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If one does not pronounce the Shema correctly, one has not fulfilled their obligation (שולחן ערוך או"ח סימן סב). If so, then how could different pronunciations of the Hebrew words arise? Shouldn't at least the majority have heard it from their father, and on back, with exactly precision? Even if you would say that casual speech is affected by local languages, liturgical Hebrew is not casual speech.

Given this obligation to precision in pronunciation, how could variants in pronunciation have arisen, at least for fulfilling this mitzvah?

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Related –  yoel Feb 27 '13 at 23:28
judaism.stackexchange.com/a/14086/759 I think you just aren't appreciating the power of subtle change over time. –  Double AA Feb 28 '13 at 0:09
...which would be largely ignored. –  Seth J Feb 28 '13 at 0:32
en.wikipedia.org/wiki/Chinese_whispers –  jake Feb 28 '13 at 0:53
It's an old tradition to have more different pronunciations based on region/ethnicity. See shibboleth. :) –  Charles Koppelman Feb 28 '13 at 5:45

1 Answer 1

This is a thorny issue, and lots of poskim have dealt with the issue of havarot (pronunciation systems for Hebrew) -- you can see a nice summary here. I think the most lucid summary of the situation is given by Rav Moshe Feinstein in Igros Moshe OC 3:5. He explains that it's true that Hebrew had an original havara (pronunciation) that all the modern havarot evolved from, but any havara which is used by a community is called "leshon hakodesh" for halachic purposes. His proof is from the fact that Ashkenazim hold by Halitzot performed by Sefardim and vice versa, despite the fact that the halacha requires the one performing Halitzah to be able to say the associated text in leshon hakodesh. He doesn't deal with the Shema explicitly, but it's implied that if a person pronounces it correctly according to his own havara, then for him that would be called pronouncing the Shema correctly. (There are other responsa that deal with the Shema explicitly, e.g. Rav Bentzion Uziel in Shu"t Mishpetei Uziel OC 1.) I believe that this resolves the OP's question of how it was permissible for havarot to change over the generations.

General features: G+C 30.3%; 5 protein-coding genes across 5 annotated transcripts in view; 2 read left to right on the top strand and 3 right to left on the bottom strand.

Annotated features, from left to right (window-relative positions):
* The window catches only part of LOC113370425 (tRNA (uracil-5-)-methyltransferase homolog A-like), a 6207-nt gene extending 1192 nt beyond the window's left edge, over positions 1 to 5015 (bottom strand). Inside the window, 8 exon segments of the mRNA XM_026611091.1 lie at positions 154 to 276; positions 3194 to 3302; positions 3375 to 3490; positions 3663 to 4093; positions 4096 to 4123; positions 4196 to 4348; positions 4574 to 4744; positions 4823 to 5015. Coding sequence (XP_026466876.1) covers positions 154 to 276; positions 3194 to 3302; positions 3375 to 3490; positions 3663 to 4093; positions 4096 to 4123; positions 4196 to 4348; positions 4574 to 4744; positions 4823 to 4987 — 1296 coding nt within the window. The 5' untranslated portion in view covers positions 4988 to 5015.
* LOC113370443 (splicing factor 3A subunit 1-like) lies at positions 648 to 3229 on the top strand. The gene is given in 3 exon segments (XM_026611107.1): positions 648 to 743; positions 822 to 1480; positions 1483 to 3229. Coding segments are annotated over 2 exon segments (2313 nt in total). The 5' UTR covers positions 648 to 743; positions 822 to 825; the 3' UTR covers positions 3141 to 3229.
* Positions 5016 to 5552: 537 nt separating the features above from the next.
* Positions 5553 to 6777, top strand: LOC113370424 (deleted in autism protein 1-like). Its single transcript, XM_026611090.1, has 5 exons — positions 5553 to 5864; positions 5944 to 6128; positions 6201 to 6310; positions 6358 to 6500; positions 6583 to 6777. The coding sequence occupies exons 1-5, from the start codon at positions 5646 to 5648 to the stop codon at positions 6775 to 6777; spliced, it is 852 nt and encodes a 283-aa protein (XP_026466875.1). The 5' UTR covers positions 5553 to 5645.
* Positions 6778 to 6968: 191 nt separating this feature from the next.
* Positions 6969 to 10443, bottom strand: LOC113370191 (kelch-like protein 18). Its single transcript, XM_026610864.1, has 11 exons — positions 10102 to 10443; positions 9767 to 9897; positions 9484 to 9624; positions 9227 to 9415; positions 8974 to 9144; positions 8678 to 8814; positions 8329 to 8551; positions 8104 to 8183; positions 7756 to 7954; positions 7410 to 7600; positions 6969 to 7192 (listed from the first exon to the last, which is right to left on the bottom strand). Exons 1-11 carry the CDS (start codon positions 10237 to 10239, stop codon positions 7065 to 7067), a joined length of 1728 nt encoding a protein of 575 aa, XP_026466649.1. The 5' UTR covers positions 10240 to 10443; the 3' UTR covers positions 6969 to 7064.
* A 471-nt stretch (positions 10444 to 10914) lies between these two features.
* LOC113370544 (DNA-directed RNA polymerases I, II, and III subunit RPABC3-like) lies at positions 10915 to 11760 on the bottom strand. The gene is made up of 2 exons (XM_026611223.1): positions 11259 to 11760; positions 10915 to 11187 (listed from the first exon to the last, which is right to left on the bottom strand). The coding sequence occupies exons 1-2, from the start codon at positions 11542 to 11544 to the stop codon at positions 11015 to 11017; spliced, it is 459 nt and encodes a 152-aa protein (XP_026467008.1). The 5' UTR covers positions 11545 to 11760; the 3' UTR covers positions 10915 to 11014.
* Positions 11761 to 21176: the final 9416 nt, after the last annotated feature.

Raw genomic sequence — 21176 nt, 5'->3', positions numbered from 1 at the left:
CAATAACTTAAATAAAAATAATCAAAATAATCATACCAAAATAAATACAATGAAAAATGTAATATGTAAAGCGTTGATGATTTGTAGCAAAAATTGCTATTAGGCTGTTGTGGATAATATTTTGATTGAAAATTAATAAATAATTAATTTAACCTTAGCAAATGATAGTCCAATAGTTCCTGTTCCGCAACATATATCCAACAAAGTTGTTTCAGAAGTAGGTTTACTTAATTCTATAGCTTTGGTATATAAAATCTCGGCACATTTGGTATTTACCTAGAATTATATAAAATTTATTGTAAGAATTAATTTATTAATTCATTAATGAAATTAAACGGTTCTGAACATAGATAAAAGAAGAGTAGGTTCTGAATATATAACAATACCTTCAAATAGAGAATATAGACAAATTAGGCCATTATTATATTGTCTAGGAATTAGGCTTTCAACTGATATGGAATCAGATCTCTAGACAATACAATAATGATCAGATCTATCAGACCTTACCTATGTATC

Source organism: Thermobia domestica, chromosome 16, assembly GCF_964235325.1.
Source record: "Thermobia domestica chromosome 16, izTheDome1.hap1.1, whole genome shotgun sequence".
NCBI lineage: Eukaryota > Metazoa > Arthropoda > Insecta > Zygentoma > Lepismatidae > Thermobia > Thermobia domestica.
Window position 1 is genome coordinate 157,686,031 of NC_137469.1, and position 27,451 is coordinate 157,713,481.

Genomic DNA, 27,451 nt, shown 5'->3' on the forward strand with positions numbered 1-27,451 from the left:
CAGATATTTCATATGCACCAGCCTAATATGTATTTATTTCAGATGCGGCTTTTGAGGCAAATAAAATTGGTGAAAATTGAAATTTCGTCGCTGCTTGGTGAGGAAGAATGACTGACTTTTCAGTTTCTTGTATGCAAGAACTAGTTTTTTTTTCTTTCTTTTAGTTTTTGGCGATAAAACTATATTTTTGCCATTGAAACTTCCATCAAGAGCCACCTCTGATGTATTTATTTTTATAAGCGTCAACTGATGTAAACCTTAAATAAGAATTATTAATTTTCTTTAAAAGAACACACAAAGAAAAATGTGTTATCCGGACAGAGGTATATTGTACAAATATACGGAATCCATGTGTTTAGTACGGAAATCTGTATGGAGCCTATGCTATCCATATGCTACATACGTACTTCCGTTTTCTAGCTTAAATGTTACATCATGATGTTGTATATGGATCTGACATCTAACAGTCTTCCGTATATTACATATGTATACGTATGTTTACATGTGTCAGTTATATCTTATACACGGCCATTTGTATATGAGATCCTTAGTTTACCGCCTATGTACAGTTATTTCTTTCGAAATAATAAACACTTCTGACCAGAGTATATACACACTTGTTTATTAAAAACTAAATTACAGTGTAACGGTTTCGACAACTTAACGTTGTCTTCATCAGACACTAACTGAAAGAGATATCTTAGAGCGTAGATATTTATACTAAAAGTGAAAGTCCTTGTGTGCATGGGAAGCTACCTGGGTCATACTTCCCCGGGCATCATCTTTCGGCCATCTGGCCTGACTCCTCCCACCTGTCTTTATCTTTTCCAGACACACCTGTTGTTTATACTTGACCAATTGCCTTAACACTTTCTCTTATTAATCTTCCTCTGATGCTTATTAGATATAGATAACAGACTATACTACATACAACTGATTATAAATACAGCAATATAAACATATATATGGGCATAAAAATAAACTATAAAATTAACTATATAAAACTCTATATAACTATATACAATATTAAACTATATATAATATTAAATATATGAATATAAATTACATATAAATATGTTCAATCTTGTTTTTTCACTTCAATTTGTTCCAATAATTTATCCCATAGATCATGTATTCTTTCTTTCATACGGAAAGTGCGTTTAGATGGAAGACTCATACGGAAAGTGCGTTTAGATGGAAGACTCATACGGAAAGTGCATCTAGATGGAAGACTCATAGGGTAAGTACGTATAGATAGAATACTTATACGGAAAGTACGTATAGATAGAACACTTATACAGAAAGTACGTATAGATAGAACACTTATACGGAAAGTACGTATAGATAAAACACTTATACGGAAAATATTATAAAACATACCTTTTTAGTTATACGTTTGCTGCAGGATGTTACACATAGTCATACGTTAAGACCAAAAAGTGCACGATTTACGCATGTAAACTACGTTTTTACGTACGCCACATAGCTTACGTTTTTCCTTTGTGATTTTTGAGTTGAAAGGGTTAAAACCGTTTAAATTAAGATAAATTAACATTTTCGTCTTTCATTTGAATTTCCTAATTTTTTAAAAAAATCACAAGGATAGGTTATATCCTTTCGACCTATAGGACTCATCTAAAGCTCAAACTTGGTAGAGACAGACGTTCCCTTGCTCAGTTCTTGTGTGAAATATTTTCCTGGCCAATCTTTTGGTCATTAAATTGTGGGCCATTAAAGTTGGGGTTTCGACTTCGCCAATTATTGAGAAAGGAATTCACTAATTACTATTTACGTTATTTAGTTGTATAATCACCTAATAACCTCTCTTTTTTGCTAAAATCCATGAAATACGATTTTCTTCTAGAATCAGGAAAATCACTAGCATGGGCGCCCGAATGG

As for how the different havarot arose historically, Rav Moshe says that indeed, they were influenced by the surrounding languages. I can also add from my own studies in linguistics that there is very good evidence for this in many cases, e.g. the vowel shifts in different varieties of Ashkenazi Hebrew are mirrored in the vowel shifts in the varieties of Yiddish spoken by the same Jews.

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Technically, a chalitza needs to be able to be performed in leshon hakodesh. It doesn't actually need to be performed that way. RMF proves from the fact that we don't insist the women know how to pronounce the text all the different ways. –  Double AA Dec 9 '13 at 23:22
What is your source for that? R' Moshe states "דקריאת חליצה הא נקרא בלה"ק דווקא", which I understood to mean that it is actually read in leshon hakodesh. –  Malper Dec 10 '13 at 2:45
Mishna Yevamot 12:3. Bedieved if she didn't read anything the Chalitza is Kosher, so long as she was able to read it. –  Double AA Dec 10 '13 at 3:00
Right, of course. Thanks. –  Malper Dec 10 '13 at 3:04

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